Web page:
The Babbitts go to call on the Rieslings (Babbitt's friend Paul and his wife Zilla).
When the talk comes around to the idea of Paul needing a vacation, though, Zilla goes off on a rant about how she's the one who needs a vacation from Paul. She can't stand how everyone always thinks of Paul as a calm, gentle man.
At home, he's totally crazy (according to Zilla).
Eventually, Babbitt has enough of Zilla and he blows up on her, telling her that she's a total wet blanket of a wife and that she has no right accusing Paul of being the bad one in their relationship. Ouch.
His insults eventually cause Zilla to break down and cry. He does, though, get her to agree to let Paul come on the Maine vacation with him.
Next thing you know, Babbitt and Paul are buying their fishing gear as they get ready for their trip. After a short spending spree, they hop a train that'll take them north to Maine.
In the train car, Babbitt strikes up a conversation with some other male passengers about hotels in various cities, and which ones are good.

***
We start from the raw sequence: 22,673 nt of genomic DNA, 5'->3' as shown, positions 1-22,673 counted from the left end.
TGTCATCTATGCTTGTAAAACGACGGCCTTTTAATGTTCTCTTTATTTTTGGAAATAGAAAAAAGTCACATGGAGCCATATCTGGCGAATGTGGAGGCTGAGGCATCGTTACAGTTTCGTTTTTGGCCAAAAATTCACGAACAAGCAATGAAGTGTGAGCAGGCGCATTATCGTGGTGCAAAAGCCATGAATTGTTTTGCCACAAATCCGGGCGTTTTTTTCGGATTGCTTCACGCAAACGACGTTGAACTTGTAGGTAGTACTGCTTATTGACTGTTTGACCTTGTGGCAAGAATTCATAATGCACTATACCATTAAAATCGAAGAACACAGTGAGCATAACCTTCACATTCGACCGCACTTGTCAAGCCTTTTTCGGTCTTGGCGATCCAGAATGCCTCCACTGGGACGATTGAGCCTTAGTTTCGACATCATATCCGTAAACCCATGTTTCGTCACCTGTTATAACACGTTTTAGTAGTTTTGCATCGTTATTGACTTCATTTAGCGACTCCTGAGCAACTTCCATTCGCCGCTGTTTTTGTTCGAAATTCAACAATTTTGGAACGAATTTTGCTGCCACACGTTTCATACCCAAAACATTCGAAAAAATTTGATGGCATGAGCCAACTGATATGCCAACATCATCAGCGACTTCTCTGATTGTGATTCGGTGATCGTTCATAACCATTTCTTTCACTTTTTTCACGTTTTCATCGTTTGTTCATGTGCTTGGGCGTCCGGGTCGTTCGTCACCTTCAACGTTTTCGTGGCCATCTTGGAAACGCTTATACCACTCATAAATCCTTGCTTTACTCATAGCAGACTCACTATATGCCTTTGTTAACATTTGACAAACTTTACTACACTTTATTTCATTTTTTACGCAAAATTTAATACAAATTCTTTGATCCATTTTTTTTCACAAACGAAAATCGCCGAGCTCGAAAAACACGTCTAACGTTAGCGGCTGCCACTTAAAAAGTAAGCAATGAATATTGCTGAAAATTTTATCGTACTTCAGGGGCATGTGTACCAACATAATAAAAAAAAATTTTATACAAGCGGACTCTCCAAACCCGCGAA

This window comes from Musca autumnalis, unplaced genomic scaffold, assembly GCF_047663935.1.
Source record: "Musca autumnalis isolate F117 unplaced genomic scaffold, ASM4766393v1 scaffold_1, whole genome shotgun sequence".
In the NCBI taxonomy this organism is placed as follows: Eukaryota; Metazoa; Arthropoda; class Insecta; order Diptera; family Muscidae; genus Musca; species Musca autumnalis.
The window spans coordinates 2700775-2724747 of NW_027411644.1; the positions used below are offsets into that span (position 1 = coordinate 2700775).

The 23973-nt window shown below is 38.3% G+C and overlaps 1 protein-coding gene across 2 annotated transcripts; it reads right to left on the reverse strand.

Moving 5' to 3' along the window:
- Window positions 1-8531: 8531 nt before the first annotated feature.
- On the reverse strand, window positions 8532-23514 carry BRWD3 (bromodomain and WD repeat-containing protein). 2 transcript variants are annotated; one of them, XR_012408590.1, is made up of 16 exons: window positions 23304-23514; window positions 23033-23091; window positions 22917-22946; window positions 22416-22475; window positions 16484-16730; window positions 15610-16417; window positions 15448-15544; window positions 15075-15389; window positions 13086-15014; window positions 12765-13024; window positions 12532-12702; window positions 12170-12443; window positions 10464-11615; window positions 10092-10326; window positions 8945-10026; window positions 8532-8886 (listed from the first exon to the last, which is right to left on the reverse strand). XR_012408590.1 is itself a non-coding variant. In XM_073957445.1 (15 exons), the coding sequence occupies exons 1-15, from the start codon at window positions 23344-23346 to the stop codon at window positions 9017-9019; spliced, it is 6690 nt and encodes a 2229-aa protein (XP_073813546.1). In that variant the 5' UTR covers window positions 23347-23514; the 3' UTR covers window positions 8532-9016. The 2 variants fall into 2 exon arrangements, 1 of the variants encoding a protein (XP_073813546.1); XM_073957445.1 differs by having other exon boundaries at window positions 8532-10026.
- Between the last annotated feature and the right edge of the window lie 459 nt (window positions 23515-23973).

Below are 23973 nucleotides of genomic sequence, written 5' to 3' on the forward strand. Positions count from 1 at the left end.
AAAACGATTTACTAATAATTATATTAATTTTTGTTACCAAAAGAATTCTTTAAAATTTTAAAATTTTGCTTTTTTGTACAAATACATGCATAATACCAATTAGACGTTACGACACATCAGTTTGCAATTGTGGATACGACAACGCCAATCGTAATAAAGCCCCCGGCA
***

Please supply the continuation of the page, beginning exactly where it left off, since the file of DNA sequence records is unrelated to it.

It's a long time before Paul joins the conversation. And when he does, he gets too highbrow for the businessmen, talking about a nearby factory as if it's beautiful. The rest of the men look at it and only see something that makes money.
Next, the conversation turns to black people. All of the businessmen agree that in 1922, black servants are getting too uppity with their masters and not knowing their place well enough. Refresher: this book is taking place way before the Civil Rights Movement, so people can be pretty odious and racist.